....I like to check out yarn shops, yarn producers and sheep.
The weeks away mostly consisted of wrapping up warm and dragging Hamish out on bracing walks along beaches and up glen paths but whilst staying in Kinlochmoidart recently (and hiding from Storm Ali) I was able to visit a flock of Shetlands with which we have a long-standing relationship. Over the years, we have swapped ewes and tups and supported each other in finding a way forward through the world of wool.
The sheep are based at Sanna, on Ardnamurchan and - we managed to combine a visit to the lighthouse which we hadn't visited since about 2004 with an afternoon's sheep-talk. The terrain is so different from that of East Lothian and the Borders, but the sheep that we have sold on to live here have adapted well and show what great value Shetland sheep are to the small holder and crafter where terrain and conditions can be harsh.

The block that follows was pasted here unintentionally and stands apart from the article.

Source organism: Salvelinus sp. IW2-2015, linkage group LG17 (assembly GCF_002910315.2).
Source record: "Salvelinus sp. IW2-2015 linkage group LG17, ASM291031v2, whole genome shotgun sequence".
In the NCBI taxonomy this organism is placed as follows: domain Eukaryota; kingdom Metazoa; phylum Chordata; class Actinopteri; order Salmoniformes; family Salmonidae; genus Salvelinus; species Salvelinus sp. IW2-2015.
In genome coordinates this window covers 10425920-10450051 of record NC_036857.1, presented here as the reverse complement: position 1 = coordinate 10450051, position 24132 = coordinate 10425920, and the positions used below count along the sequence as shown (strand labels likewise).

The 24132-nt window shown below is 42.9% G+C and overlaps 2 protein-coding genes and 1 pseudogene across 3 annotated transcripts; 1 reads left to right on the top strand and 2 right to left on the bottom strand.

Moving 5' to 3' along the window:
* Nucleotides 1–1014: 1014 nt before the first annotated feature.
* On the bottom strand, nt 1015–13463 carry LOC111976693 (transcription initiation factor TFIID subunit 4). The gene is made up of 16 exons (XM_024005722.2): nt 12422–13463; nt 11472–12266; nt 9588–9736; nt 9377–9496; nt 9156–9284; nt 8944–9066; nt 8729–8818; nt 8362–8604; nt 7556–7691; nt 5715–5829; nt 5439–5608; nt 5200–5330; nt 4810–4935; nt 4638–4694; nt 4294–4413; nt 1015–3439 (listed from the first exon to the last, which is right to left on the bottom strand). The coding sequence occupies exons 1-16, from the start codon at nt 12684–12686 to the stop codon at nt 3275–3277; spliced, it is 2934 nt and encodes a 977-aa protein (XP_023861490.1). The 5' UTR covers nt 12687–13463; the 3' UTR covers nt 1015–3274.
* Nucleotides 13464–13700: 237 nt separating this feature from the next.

Over all, Perth wase approach of autumn always has me in a frenzy of activity - perhaps it'a a hangover from old lives where September meant the start of the school or university year. This autumn we did out first ever Perth Festival of Yarn and I have to say, we were a bit nervous.
In thinking about how best to showcase our wool at this event I decided on two things:
- hat bunting (to illustrate our undyed and dyed shades working together)
- creating some new shades of dyed wool
The hat bunting was fun to do - although my hands suffered for it. My aim was ten brightly coloured hats but in the end I could only get eight done. And a swift web-based lesson in knitting iCord helped me to display them properly.